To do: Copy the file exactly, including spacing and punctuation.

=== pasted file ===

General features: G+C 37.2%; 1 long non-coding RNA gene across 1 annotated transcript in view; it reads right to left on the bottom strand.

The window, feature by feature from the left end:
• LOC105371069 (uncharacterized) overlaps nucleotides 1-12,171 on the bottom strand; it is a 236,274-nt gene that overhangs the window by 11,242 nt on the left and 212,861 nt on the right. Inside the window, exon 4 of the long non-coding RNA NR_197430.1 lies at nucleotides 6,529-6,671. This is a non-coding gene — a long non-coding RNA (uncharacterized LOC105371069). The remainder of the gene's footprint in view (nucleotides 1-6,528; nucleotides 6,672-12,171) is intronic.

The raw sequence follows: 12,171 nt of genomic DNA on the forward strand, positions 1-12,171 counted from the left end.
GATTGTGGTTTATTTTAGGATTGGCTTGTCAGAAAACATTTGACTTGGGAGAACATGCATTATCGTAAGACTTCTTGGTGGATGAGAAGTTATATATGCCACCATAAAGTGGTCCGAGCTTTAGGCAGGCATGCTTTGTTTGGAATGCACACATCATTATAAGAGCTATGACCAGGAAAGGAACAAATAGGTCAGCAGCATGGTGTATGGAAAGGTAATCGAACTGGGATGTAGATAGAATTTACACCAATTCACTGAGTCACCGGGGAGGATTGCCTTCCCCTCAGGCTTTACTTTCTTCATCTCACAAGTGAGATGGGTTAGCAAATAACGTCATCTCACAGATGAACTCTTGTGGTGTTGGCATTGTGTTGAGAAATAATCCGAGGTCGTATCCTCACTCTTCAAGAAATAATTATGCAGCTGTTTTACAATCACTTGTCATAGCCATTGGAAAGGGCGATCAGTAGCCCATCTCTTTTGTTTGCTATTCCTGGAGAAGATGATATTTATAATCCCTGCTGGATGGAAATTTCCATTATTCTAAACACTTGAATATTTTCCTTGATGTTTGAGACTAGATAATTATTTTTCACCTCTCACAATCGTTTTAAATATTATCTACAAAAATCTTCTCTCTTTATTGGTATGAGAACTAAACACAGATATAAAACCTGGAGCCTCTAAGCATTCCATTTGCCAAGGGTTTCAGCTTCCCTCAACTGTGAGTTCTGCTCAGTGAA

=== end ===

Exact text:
General features: G+C 37.2%; 1 long non-coding RNA gene across 1 annotated transcript in view; it reads right to left on the bottom strand.

The window, feature by feature from the left end:
• LOC105371069 (uncharacterized) overlaps nucleotides 1-12,171 on the bottom strand; it is a 236,274-nt gene that overhangs the window by 11,242 nt on the left and 212,861 nt on the right. Inside the window, exon 4 of the long non-coding RNA NR_197430.1 lies at nucleotides 6,529-6,671. This is a non-coding gene — a long non-coding RNA (uncharacterized LOC105371069). The remainder of the gene's footprint in view (nucleotides 1-6,528; nucleotides 6,672-12,171) is intronic.

The raw sequence follows: 12,171 nt of genomic DNA on the forward strand, positions 1-12,171 counted from the left end.
GATTGTGGTTTATTTTAGGATTGGCTTGTCAGAAAACATTTGACTTGGGAGAACATGCATTATCGTAAGACTTCTTGGTGGATGAGAAGTTATATATGCCACCATAAAGTGGTCCGAGCTTTAGGCAGGCATGCTTTGTTTGGAATGCACACATCATTATAAGAGCTATGACCAGGAAAGGAACAAATAGGTCAGCAGCATGGTGTATGGAAAGGTAATCGAACTGGGATGTAGATAGAATTTACACCAATTCACTGAGTCACCGGGGAGGATTGCCTTCCCCTCAGGCTTTACTTTCTTCATCTCACAAGTGAGATGGGTTAGCAAATAACGTCATCTCACAGATGAACTCTTGTGGTGTTGGCATTGTGTTGAGAAATAATCCGAGGTCGTATCCTCACTCTTCAAGAAATAATTATGCAGCTGTTTTACAATCACTTGTCATAGCCATTGGAAAGGGCGATCAGTAGCCCATCTCTTTTGTTTGCTATTCCTGGAGAAGATGATATTTATAATCCCTGCTGGATGGAAATTTCCATTATTCTAAACACTTGAATATTTTCCTTGATGTTTGAGACTAGATAATTATTTTTCACCTCTCACAATCGTTTTAAATATTATCTACAAAAATCTTCTCTCTTTATTGGTATGAGAACTAAACACAGATATAAAACCTGGAGCCTCTAAGCATTCCATTTGCCAAGGGTTTCAGCTTCCCTCAACTGTGAGTTCTGCTCAGTGAA